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NLC Backs Financial Autonomy For States’ Judiciary, Legislature

(AFRICAN EXAMINER) – The Nigeria Labour Congress (NLC) says it supports total compliance with the Constitutional provisions on Autonomy for States’ Judiciary and Legislature in the country.

Mr Ayuba Wabba, NLC President expressed the congress’ support in a statement on Monday in Abuja, while commending the Executive Order 10 issued on May 22, by President Muhammadu Buhari.

According to Wabba, the Executive Order 10 primed at promoting Section 121 (3) of the 1999 Nigerian Constitution is a step forward towards deepening the democratic process and good governance in the Federal Republic of Nigeria.

“The Executive Order 10 makes it mandatory for state governments to include the allocation of the judiciary and legislative arms of government as first line charges in their annual budgets,” he said.

He, therefore, said that the history of arm-twisting and abuse of the judiciary and legislative arms of government at the sub-national level in Nigeria was a long one, adding that this had only gotten worse in recent years.

Wabba said the legendary distortion of due process, checks and balances, and public accountability, were the core ingredients in the principle of separation of powers.

He said that this got to a head when legislators in some of the State Houses of Assembly rejected constitutional proposals to grant them financial autonomy during the constitutional review process led by the 7th National Assembly.

The NLC president noted that the asphyxiation of the legislative and judiciary arms of government at the state level and the increasing concentration of powers in the hands of the executive arm of government should be of great concern to every Nigerian.

“According to the French philosopher, Baron de Montesquieu, the fundamental aim of the principle of separation of powers is to ensure that no arm of government usurps total power.

“This is what Section 121 (3) of Nigerian 1999 Constitution seeks to promote.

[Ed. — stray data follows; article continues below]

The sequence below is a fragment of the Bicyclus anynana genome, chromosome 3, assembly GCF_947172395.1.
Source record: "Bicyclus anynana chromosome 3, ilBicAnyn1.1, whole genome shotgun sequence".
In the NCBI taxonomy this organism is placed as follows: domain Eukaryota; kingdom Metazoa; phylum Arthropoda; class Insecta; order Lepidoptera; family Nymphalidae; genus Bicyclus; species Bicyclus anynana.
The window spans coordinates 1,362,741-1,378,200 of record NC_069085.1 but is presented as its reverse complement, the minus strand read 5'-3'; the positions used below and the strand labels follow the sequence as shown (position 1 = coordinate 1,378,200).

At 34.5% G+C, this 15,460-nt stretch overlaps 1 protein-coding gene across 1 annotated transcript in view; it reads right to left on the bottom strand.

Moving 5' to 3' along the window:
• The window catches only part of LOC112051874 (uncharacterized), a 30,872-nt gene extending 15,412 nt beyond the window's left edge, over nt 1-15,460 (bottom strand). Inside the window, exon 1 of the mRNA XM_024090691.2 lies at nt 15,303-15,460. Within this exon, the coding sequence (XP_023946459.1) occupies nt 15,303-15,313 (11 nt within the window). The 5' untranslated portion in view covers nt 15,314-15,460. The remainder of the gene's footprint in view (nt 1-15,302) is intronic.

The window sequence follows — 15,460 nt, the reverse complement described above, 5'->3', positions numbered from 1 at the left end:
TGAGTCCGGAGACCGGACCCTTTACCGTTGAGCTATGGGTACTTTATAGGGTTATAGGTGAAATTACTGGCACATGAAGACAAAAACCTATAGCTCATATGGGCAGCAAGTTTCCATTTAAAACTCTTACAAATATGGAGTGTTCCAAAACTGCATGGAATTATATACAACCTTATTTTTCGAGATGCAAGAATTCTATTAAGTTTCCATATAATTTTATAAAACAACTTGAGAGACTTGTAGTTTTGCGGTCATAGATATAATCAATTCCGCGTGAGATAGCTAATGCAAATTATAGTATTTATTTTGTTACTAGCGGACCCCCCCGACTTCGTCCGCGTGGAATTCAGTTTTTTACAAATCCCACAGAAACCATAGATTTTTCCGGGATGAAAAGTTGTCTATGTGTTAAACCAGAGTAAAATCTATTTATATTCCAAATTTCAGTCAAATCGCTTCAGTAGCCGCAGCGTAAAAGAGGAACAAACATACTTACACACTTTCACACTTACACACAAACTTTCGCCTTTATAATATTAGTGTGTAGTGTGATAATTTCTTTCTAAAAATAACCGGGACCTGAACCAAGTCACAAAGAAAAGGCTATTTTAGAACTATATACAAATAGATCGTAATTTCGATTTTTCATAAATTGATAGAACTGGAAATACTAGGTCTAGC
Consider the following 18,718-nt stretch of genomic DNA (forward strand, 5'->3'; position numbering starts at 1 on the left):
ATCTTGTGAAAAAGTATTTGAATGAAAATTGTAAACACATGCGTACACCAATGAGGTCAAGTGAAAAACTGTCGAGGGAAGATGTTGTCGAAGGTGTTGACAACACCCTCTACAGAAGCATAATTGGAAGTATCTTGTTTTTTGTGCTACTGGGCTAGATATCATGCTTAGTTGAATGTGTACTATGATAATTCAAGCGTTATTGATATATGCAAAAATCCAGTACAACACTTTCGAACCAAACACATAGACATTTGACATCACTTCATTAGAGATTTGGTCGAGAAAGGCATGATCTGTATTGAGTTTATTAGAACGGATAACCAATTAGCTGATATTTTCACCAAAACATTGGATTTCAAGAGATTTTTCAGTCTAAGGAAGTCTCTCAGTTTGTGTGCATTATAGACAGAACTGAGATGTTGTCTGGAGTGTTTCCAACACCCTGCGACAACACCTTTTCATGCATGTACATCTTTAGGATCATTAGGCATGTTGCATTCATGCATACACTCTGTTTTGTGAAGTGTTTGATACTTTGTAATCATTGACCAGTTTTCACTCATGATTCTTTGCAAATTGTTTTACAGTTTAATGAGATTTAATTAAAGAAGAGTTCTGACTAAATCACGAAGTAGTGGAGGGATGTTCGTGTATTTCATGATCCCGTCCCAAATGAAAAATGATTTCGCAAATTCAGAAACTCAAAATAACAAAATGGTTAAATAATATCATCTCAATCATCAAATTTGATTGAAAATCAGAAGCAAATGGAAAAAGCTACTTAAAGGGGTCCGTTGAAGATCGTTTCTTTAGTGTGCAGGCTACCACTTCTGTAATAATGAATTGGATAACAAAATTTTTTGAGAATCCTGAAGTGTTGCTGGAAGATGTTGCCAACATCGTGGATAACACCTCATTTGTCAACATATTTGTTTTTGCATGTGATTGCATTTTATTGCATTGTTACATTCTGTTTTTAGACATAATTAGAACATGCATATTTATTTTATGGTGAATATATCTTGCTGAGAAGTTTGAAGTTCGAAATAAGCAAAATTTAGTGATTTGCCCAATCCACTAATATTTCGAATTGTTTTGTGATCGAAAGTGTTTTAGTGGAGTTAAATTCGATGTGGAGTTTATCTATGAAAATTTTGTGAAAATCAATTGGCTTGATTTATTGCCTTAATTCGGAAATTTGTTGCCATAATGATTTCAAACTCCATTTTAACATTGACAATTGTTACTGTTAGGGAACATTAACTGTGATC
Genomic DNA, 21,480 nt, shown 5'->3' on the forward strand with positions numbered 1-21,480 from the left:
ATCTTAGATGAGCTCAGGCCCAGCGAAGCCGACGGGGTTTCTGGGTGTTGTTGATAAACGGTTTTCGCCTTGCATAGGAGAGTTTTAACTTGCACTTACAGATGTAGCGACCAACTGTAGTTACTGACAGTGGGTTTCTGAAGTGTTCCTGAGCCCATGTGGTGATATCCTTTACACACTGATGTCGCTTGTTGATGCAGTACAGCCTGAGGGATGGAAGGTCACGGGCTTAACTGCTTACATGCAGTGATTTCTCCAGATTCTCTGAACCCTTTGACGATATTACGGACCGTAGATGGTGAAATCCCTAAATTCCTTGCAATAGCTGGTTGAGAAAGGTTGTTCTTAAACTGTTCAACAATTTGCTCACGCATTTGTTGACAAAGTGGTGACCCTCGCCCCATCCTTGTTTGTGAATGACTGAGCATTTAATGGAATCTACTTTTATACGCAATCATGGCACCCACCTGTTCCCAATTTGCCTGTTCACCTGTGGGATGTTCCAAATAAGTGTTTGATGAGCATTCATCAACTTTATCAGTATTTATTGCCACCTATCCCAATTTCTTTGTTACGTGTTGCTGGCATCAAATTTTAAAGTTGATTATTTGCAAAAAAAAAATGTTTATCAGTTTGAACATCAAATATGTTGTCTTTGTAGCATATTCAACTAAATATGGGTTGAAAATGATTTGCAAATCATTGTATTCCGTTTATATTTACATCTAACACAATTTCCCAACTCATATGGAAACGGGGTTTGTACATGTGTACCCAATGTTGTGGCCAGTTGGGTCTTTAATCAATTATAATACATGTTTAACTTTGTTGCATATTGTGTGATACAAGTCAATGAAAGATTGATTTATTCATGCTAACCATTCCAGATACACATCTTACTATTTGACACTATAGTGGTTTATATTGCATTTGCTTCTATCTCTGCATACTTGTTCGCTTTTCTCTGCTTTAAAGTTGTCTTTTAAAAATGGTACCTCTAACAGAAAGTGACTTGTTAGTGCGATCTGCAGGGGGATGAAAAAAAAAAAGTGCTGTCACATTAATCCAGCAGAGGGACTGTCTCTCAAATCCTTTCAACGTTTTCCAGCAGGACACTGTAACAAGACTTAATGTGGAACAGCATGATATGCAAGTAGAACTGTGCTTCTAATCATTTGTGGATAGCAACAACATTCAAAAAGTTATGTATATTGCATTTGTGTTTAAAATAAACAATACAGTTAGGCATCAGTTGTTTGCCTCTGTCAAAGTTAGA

“The last constitution amendment led by the 8th National Assembly and assented into law by President Muhammadu Buhari on June 8, 2018 seeks to put an end to executive meddlesomeness at the state level.

“We need to emphasise the point that strong legislative and judiciary institutions of government are the strong pillars of democracy and good governance,” Wabba said.

He said that a resilient judiciary and a conscientious legislature were therefore sine qua non to the deepening of the democratic process, promotion of public accountability and ensuring popular participation.

Wabba, however, said that it was pertinent to note that it was the collective duty of the political leaders at all levels to uphold, promote and sustain the virility of the public institutions especially the legislative and judiciary arms of government.

“The truth is that if our political leaders were alive to this duty, there would not have been any need for the Presidential Implementation Committee set up on March 22, 2019, ” he said.

He noted that this was almost one year after Section 121(3) had been assented into law and at least the exercise of one budget cycle.

Wabba said until the release of Executive Order 10, there were very little signs to show seriousness on the part of state governors to comply with the clear demands of Section 121 (3) of the constitution.

“This is a direct violation of the oath sworn by our state governors to uphold the Nigerian Constitution at all times in the interest of good governance, strengthening of the principle of separation of powers national stability, and overall development of Nigeria.

“We urge political leaders at every level to respect the wishes of the Nigerian people and allow the full exercise of financial autonomy for the judiciary and legislature in the states,” he added.

He said that democracy must remain the government of the people, by the people, and for the people. (NAN)/

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